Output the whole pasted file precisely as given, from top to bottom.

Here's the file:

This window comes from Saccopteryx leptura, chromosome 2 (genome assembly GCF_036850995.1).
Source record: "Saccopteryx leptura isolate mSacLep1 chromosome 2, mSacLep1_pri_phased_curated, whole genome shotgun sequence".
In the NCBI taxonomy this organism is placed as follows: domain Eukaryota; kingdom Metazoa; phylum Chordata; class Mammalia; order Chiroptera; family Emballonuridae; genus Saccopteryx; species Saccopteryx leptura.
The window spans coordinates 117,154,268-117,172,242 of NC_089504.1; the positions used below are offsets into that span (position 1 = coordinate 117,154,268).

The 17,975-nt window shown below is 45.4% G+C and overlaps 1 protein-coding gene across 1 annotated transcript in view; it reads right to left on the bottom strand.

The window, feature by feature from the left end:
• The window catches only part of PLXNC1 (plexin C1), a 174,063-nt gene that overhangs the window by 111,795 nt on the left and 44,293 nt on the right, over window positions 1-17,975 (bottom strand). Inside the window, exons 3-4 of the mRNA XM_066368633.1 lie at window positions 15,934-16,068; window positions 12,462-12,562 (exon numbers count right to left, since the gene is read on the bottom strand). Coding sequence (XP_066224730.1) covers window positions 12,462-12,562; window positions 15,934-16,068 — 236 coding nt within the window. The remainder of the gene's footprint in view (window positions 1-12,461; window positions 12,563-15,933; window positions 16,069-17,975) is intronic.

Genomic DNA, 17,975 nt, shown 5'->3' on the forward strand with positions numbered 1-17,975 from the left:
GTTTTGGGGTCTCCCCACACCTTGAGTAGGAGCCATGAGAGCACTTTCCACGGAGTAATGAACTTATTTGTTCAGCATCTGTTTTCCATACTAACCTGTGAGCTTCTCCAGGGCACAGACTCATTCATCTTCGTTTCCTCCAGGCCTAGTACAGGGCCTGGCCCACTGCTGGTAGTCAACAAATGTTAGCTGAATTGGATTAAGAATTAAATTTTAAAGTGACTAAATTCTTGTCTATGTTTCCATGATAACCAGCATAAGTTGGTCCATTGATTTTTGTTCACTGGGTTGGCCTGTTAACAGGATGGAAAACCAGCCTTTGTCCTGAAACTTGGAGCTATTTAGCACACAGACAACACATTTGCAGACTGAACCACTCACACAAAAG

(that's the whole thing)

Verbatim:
This window comes from Saccopteryx leptura, chromosome 2 (genome assembly GCF_036850995.1).
Source record: "Saccopteryx leptura isolate mSacLep1 chromosome 2, mSacLep1_pri_phased_curated, whole genome shotgun sequence".
In the NCBI taxonomy this organism is placed as follows: domain Eukaryota; kingdom Metazoa; phylum Chordata; class Mammalia; order Chiroptera; family Emballonuridae; genus Saccopteryx; species Saccopteryx leptura.
The window spans coordinates 117,154,268-117,172,242 of NC_089504.1; the positions used below are offsets into that span (position 1 = coordinate 117,154,268).

The 17,975-nt window shown below is 45.4% G+C and overlaps 1 protein-coding gene across 1 annotated transcript in view; it reads right to left on the bottom strand.

The window, feature by feature from the left end:
• The window catches only part of PLXNC1 (plexin C1), a 174,063-nt gene that overhangs the window by 111,795 nt on the left and 44,293 nt on the right, over window positions 1-17,975 (bottom strand). Inside the window, exons 3-4 of the mRNA XM_066368633.1 lie at window positions 15,934-16,068; window positions 12,462-12,562 (exon numbers count right to left, since the gene is read on the bottom strand). Coding sequence (XP_066224730.1) covers window positions 12,462-12,562; window positions 15,934-16,068 — 236 coding nt within the window. The remainder of the gene's footprint in view (window positions 1-12,461; window positions 12,563-15,933; window positions 16,069-17,975) is intronic.

Genomic DNA, 17,975 nt, shown 5'->3' on the forward strand with positions numbered 1-17,975 from the left:
GTTTTGGGGTCTCCCCACACCTTGAGTAGGAGCCATGAGAGCACTTTCCACGGAGTAATGAACTTATTTGTTCAGCATCTGTTTTCCATACTAACCTGTGAGCTTCTCCAGGGCACAGACTCATTCATCTTCGTTTCCTCCAGGCCTAGTACAGGGCCTGGCCCACTGCTGGTAGTCAACAAATGTTAGCTGAATTGGATTAAGAATTAAATTTTAAAGTGACTAAATTCTTGTCTATGTTTCCATGATAACCAGCATAAGTTGGTCCATTGATTTTTGTTCACTGGGTTGGCCTGTTAACAGGATGGAAAACCAGCCTTTGTCCTGAAACTTGGAGCTATTTAGCACACAGACAACACATTTGCAGACTGAACCACTCACACAAAAG